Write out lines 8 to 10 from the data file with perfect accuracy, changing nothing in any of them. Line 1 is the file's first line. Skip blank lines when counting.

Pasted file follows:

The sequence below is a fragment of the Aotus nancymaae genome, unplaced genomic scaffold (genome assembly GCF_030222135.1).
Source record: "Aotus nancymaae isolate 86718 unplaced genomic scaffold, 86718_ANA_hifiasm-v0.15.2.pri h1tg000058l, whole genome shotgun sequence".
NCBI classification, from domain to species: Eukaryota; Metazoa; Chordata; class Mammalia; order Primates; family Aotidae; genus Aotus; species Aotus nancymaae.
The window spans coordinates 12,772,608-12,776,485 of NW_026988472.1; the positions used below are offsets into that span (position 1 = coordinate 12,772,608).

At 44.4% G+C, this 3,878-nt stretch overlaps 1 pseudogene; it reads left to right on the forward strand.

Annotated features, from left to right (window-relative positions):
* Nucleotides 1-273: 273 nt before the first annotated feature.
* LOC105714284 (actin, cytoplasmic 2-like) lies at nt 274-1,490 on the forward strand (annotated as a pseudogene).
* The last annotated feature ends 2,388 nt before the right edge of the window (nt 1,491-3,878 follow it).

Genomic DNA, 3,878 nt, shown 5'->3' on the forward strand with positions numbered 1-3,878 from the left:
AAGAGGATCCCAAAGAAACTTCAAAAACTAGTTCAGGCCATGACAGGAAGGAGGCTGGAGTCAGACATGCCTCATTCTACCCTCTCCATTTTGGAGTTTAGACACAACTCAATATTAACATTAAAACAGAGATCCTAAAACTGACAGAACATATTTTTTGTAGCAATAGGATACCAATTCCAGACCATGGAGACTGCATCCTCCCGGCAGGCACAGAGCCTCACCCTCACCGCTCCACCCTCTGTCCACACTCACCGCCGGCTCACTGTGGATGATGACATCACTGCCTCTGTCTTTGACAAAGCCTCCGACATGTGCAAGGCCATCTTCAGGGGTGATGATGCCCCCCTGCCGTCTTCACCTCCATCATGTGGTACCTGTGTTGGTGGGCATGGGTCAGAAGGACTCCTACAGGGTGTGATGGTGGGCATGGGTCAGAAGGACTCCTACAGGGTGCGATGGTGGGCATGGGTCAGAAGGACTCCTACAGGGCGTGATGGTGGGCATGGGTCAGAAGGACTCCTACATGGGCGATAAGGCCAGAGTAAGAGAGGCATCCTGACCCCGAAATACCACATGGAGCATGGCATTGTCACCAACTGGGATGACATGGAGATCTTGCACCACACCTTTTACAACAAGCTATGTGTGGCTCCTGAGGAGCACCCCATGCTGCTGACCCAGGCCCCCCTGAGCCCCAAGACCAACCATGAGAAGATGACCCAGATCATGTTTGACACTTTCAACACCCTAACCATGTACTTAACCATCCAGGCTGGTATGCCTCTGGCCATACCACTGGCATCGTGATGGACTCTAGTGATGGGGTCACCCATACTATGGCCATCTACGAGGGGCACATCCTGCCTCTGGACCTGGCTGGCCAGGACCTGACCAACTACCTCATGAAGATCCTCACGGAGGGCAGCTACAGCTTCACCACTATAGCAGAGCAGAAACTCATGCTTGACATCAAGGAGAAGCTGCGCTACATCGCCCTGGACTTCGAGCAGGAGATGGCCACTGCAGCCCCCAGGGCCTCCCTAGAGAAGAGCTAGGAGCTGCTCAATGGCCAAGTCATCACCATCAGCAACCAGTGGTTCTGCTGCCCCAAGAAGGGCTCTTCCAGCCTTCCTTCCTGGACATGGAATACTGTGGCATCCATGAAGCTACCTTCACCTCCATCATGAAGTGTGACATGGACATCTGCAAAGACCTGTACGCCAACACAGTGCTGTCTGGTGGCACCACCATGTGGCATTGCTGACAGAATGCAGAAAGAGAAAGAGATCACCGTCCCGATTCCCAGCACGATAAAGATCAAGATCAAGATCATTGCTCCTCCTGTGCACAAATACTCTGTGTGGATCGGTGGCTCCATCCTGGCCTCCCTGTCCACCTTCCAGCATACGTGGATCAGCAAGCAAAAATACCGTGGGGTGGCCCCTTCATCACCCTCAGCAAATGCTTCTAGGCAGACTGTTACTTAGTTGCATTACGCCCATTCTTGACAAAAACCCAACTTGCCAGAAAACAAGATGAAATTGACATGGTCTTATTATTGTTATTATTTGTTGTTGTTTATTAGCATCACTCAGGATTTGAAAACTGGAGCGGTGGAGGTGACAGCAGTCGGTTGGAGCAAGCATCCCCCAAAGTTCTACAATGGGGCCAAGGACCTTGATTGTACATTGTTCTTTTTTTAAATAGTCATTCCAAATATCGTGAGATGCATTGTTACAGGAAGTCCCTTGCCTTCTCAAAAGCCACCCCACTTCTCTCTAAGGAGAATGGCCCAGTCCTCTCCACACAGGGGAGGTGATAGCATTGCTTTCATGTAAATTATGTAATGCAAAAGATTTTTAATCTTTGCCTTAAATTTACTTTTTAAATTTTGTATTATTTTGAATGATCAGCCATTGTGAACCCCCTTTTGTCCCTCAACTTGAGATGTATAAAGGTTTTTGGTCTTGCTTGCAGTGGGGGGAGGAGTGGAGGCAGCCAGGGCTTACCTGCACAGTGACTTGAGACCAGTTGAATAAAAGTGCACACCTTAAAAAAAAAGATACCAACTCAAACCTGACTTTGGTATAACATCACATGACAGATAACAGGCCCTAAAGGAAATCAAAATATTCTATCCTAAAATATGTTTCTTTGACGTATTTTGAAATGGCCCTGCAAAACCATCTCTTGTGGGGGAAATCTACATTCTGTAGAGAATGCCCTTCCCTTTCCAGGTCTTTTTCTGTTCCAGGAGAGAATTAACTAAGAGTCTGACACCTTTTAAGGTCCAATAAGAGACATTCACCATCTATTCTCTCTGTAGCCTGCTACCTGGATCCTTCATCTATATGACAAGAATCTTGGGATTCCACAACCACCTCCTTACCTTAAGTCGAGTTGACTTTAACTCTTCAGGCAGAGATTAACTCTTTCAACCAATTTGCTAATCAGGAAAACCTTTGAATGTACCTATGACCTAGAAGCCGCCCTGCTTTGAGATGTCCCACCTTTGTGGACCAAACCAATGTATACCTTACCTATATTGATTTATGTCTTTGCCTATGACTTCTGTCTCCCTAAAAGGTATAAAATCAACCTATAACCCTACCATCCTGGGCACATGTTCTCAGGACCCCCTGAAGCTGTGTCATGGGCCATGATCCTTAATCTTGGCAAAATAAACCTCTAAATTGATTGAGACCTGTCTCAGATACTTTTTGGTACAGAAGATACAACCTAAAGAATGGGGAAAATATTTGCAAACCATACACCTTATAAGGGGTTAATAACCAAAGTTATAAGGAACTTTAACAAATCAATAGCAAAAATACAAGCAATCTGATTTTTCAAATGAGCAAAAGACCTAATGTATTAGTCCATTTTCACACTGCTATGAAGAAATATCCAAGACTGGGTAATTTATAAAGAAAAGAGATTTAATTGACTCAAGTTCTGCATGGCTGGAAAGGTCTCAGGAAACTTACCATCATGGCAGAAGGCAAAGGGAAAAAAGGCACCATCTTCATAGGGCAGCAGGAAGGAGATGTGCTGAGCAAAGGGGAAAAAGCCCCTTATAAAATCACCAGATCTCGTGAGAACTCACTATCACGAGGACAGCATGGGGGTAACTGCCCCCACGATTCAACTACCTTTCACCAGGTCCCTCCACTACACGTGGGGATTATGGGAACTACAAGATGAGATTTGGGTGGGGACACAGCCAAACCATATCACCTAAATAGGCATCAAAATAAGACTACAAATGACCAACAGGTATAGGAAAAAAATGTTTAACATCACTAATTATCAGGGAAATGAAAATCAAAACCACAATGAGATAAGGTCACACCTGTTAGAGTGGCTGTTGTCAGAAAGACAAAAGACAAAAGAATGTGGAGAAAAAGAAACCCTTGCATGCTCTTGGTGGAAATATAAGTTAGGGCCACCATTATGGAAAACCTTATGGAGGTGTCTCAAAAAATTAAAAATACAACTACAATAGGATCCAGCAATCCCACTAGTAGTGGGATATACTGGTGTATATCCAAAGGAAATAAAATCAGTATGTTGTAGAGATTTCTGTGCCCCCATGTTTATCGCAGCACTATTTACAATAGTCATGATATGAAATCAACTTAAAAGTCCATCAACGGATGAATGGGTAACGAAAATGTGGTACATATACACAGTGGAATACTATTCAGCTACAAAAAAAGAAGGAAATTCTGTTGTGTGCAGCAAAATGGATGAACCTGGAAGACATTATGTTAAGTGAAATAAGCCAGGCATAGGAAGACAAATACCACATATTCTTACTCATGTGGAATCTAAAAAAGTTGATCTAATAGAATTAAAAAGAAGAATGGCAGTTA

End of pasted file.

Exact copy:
* LOC105714284 (actin, cytoplasmic 2-like) lies at nt 274-1,490 on the forward strand (annotated as a pseudogene).
* The last annotated feature ends 2,388 nt before the right edge of the window (nt 1,491-3,878 follow it).

Genomic DNA, 3,878 nt, shown 5'->3' on the forward strand with positions numbered 1-3,878 from the left: